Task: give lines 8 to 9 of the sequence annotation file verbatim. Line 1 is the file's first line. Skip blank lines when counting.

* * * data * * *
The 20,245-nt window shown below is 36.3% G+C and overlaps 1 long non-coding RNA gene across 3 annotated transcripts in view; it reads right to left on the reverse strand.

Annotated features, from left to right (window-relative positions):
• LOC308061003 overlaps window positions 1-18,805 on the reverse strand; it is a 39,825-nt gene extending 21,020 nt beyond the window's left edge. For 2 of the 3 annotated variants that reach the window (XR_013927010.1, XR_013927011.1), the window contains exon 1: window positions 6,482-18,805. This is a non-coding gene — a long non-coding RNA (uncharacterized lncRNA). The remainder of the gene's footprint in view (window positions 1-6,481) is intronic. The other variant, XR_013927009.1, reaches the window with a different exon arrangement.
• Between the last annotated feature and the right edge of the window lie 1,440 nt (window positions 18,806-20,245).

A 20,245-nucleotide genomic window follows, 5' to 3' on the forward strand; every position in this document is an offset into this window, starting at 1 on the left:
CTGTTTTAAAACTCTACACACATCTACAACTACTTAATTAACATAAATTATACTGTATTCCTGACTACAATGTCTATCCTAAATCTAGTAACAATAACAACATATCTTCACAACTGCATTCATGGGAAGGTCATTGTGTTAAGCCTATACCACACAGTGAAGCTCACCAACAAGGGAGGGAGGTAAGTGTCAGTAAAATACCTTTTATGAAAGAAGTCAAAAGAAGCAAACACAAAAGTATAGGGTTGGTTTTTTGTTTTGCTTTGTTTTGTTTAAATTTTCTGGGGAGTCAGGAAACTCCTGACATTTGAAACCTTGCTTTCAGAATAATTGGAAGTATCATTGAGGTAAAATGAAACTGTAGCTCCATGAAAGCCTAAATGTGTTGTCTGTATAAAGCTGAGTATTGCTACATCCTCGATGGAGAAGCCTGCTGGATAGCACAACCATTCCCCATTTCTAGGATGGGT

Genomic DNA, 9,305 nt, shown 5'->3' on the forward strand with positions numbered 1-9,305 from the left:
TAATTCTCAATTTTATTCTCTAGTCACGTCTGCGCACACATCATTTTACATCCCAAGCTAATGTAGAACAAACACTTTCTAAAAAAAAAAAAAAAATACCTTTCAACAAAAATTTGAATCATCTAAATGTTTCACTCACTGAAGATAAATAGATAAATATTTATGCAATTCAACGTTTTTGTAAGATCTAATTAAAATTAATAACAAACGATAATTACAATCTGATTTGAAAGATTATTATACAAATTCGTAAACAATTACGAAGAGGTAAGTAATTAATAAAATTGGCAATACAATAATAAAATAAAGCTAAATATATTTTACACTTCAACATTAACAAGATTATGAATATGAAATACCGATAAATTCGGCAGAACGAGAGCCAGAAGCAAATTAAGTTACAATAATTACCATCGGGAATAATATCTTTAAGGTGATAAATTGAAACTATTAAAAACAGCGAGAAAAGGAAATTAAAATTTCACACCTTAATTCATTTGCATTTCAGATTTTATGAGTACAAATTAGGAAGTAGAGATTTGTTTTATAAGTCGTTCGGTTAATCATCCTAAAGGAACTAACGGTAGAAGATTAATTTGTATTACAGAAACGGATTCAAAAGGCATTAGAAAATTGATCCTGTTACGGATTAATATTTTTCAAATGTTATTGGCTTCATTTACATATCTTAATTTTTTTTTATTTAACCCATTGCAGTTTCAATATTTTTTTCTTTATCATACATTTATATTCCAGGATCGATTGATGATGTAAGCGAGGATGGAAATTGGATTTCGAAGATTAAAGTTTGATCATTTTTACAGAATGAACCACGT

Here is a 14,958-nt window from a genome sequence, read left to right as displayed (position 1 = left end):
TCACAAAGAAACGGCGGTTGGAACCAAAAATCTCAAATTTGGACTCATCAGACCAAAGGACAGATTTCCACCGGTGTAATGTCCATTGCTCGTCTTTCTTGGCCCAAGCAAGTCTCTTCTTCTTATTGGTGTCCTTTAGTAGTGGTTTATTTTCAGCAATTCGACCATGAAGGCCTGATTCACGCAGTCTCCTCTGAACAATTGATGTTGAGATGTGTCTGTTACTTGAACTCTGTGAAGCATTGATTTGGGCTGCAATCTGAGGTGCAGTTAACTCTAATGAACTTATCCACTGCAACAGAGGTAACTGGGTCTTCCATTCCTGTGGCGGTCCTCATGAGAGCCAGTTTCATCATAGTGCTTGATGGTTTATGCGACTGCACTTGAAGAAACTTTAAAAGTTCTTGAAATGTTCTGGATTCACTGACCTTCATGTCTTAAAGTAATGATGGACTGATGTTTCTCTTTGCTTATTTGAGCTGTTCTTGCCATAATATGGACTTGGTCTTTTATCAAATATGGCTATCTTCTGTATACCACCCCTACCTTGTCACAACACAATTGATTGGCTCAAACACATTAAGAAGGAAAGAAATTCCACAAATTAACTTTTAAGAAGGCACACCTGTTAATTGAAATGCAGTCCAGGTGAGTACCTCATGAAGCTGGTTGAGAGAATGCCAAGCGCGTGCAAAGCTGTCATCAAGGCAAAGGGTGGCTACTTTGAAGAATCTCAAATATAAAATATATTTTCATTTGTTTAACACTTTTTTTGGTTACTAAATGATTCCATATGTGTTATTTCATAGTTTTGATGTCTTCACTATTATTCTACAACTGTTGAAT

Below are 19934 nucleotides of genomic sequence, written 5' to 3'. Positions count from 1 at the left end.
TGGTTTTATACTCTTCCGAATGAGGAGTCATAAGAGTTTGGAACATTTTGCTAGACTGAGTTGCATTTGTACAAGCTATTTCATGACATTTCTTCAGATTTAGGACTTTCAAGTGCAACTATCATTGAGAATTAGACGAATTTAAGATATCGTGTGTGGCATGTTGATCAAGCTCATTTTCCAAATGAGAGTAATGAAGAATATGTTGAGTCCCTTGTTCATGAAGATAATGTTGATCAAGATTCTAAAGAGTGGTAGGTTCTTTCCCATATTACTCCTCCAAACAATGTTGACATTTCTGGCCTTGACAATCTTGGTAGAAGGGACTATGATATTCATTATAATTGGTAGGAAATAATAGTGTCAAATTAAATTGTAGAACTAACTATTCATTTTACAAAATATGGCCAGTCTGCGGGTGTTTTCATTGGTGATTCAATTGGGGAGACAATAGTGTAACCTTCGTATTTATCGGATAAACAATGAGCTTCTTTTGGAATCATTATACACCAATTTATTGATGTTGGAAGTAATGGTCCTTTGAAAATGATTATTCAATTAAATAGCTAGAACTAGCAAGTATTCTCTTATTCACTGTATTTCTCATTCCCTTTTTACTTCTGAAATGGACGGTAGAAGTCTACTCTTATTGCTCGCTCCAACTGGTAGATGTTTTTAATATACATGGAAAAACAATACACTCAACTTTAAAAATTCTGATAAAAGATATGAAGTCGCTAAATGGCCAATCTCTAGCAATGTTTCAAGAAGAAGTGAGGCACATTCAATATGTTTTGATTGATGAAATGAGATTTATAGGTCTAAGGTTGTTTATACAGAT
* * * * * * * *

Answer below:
TAATTCTCAATTTTATTCTCTAGTCACGTCTGCGCACACATCATTTTACATCCCAAGCTAATGTAGAACAAACACTTTCTAAAAAAAAAAAAAAAATACCTTTCAACAAAAATTTGAATCATCTAAATGTTTCACTCACTGAAGATAAATAGATAAATATTTATGCAATTCAACGTTTTTGTAAGATCTAATTAAAATTAATAACAAACGATAATTACAATCTGATTTGAAAGATTATTATACAAATTCGTAAACAATTACGAAGAGGTAAGTAATTAATAAAATTGGCAATACAATAATAAAATAAAGCTAAATATATTTTACACTTCAACATTAACAAGATTATGAATATGAAATACCGATAAATTCGGCAGAACGAGAGCCAGAAGCAAATTAAGTTACAATAATTACCATCGGGAATAATATCTTTAAGGTGATAAATTGAAACTATTAAAAACAGCGAGAAAAGGAAATTAAAATTTCACACCTTAATTCATTTGCATTTCAGATTTTATGAGTACAAATTAGGAAGTAGAGATTTGTTTTATAAGTCGTTCGGTTAATCATCCTAAAGGAACTAACGGTAGAAGATTAATTTGTATTACAGAAACGGATTCAAAAGGCATTAGAAAATTGATCCTGTTACGGATTAATATTTTTCAAATGTTATTGGCTTCATTTACATATCTTAATTTTTTTTTATTTAACCCATTGCAGTTTCAATATTTTTTTCTTTATCATACATTTATATTCCAGGATCGATTGATGATGTAAGCGAGGATGGAAATTGGATTTCGAAGATTAAAGTTTGATCATTTTTACAGAATGAACCACGT

Here is a 14,958-nt window from a genome sequence, read left to right as displayed (position 1 = left end):